For whatever reason, and honestly, in this case it beats me, audiences just seem to flock to certain films. The Western gross is certainly not a huge surprise. What is more surprising is the gross that registered in China. In the last decade, as Western films have increasingly impacted the Chinese market and found willing audiences, one thing is evident – the Chinese audience have their tastes, and they are blind to film criticism. They just see something that piques their interest and they go to watch it, and often in big groups. It’s a big communal experience to go and watch some simple escapism. It’s seen a decline in interest for the traditional period films, in place of American blockbusters, or domestically, jingoistic war films like Wolf Warrior. Even Jackie Chan has turned to science fiction and higher concept to try to stay relevant to the young Chinese audiences.
Still, Venom’s impact there is a surprise. It’s not a film that lacks humour (intentionally or not) but Brock is one of the darker Marvel characters and not a definable hero by any stretch. The Chinese market has tended to be attracted to bright, colourful monster movies from the U.S, or the Fast franchise. Particular worldwide action icons remain popular their still too, like Sylvester Stallone and Arnold Schwarzenegger (well, their best returns of late have been in China, whereas domestically they’ve been VOD premieres or bombs). Tom Hardy doesn’t strike me as having a strong Chinese following.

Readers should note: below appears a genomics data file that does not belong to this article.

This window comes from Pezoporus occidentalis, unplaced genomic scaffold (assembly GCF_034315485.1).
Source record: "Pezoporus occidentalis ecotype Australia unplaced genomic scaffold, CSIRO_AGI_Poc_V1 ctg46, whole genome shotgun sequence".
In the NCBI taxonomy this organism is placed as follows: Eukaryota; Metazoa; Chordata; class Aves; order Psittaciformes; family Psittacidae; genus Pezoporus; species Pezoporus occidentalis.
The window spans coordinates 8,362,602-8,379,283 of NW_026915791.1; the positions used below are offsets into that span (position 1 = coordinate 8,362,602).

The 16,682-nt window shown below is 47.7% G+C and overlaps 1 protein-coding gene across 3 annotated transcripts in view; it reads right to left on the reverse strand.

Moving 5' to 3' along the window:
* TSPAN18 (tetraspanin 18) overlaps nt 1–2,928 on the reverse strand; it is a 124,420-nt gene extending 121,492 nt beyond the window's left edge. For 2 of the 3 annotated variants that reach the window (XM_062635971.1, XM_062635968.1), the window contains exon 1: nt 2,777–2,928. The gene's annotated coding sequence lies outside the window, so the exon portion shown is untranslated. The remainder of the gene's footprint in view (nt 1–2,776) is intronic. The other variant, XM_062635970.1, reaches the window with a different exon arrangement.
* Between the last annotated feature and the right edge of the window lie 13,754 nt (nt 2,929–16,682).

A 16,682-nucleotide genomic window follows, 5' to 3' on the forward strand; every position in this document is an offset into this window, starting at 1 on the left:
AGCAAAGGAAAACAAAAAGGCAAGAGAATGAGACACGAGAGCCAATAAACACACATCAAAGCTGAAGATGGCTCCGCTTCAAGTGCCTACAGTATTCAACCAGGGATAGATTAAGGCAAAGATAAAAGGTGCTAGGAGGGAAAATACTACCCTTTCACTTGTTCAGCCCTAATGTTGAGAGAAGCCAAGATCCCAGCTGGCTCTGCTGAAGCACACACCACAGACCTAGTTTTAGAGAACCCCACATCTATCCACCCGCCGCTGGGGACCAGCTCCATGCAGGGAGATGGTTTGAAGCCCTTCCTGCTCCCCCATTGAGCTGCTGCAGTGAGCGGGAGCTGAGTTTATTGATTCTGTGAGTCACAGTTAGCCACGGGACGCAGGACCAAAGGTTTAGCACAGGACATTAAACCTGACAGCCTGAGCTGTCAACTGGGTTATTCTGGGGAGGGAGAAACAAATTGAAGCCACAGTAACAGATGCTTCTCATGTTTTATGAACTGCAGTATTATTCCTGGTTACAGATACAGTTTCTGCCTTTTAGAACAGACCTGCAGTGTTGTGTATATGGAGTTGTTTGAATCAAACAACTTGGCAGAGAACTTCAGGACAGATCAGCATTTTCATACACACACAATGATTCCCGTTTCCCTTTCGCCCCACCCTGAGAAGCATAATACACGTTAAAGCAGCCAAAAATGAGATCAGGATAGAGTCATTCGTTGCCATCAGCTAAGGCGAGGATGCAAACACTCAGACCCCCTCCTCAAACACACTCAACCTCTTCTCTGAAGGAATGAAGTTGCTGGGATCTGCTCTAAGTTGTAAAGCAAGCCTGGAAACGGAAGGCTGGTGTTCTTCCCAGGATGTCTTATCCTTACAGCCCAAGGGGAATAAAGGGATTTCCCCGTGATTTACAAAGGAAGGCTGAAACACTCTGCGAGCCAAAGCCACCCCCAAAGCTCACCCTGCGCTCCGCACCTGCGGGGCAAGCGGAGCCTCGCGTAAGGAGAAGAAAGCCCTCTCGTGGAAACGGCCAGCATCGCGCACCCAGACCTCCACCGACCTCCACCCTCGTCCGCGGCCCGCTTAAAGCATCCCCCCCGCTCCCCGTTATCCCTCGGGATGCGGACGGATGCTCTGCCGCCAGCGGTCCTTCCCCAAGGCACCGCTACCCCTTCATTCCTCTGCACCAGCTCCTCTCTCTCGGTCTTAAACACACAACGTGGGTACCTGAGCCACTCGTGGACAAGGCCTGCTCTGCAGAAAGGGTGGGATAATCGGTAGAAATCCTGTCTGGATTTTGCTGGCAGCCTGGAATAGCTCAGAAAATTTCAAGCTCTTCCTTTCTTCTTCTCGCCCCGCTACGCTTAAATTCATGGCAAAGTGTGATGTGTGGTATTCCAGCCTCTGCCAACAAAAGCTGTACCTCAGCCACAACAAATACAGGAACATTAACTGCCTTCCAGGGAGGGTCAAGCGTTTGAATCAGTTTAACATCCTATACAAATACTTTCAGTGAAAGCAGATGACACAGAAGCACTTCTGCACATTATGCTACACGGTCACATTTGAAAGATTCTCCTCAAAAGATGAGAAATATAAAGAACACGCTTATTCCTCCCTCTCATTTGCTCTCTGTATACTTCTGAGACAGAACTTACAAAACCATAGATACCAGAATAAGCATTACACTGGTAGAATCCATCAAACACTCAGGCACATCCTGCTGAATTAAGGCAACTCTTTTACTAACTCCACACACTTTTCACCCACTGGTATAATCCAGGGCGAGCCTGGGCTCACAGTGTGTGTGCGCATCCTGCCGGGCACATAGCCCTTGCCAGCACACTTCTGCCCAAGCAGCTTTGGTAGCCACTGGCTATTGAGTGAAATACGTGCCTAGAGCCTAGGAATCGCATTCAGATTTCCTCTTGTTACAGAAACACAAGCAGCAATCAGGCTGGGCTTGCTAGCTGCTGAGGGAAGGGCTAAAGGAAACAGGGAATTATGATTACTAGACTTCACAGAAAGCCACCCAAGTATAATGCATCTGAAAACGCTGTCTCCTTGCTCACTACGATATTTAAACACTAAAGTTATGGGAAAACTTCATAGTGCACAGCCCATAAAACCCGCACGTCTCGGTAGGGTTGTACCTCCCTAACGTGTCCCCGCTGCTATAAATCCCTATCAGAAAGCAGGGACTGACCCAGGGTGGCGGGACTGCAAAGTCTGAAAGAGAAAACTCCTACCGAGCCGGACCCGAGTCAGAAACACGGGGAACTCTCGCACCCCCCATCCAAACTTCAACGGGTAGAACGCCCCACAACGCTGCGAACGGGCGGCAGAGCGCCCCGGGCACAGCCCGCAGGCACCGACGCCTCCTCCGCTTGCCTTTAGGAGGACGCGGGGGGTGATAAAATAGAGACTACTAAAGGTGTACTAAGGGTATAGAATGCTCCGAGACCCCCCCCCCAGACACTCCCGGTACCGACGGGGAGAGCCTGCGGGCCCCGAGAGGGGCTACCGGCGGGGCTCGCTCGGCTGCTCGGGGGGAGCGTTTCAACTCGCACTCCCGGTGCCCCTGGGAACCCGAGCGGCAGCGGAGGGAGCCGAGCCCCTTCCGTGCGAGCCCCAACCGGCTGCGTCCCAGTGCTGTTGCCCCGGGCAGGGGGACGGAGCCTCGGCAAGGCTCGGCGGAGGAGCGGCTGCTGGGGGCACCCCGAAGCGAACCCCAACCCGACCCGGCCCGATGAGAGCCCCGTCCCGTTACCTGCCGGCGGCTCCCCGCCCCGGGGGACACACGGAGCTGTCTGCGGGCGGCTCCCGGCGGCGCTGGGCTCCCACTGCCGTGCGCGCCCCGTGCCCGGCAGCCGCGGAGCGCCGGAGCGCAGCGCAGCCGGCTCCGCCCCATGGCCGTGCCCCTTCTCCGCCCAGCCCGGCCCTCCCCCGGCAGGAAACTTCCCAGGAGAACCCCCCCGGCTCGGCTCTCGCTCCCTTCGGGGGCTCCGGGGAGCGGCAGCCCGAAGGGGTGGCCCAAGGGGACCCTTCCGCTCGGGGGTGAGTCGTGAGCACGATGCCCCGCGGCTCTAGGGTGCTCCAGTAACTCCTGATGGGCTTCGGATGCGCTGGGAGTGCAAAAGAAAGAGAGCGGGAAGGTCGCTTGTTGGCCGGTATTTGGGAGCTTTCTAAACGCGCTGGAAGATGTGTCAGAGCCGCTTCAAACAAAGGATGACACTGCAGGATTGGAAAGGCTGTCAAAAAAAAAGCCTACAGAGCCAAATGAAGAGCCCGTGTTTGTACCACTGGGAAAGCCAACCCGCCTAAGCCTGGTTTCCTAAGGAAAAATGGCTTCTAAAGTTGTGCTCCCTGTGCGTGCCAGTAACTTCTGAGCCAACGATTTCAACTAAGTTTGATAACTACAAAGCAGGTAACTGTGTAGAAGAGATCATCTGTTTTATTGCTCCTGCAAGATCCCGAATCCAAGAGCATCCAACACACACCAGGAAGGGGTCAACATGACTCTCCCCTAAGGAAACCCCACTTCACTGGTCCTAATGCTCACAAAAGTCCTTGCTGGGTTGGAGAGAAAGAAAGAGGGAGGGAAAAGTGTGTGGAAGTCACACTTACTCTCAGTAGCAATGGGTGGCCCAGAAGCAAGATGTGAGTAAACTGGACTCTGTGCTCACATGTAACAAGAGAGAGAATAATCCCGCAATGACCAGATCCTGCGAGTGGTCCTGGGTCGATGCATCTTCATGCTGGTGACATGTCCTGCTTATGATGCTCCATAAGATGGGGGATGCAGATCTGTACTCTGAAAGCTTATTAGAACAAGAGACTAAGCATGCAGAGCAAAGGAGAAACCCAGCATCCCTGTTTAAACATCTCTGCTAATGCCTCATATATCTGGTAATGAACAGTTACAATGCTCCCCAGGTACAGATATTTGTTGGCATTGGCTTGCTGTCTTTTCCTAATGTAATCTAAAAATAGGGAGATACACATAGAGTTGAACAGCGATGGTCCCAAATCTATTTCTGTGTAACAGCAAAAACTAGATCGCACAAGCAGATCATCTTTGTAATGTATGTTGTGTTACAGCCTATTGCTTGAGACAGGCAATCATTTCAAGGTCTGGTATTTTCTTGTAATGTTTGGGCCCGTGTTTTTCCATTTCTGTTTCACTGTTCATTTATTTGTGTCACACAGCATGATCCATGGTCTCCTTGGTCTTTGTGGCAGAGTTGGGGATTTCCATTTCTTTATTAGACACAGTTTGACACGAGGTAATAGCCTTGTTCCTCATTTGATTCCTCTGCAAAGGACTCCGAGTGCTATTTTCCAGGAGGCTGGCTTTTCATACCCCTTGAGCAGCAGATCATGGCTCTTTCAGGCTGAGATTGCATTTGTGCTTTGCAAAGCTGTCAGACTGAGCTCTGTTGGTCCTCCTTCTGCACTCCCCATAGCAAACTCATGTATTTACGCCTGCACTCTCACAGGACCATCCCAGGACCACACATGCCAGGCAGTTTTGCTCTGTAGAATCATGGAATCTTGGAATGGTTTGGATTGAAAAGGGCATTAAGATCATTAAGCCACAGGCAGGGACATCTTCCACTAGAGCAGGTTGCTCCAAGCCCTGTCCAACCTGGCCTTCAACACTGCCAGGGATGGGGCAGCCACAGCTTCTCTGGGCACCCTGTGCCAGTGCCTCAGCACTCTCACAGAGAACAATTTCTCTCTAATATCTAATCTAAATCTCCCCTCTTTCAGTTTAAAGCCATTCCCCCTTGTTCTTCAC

Again, this is the magical unpredictability of cinema. Blade Runner 2049 is my favourite film of the last few years. It has a lot of elements in place that should have made it a commercially viable film. You could say the same of the original of course, but somehow, it just bombed, despite there being a ream of excellent promotion (it had some epic, grandiose and visually spectacular trailers). There is of course, a big difference between Venom and Blade Runner 2049. Where Venom is primarily aiming to offer pure escapism, without digging deeper and demanding the audience to invest more, Blade Runner 2049 wants more attention. It wants you to dig, and to enrapture yourself in the world, and to be challenged philosophically. Venom is dumb as a bag of spanners, but as we’ve seen in the blockbuster era, people all over the world love a bit of that. Furthermore, when a film is made to satisfy entertainment needs foremost over emotional content, and audiences are quite happy with this, the critical consensus will be irrelevant. It won’t stop audiences flocking to a franchise or concept that twangs their interest.
Are you surprised by Venom’s success? Did the critics get it wrong? Let us know your thoughts in the comments below…
Tom Jolliffe is an award winning screenwriter and passionate cinephile. He has three features due out on DVD/VOD in 2019 and a number of shorts hitting festivals. Find more info at the best personal site you’ll ever see here.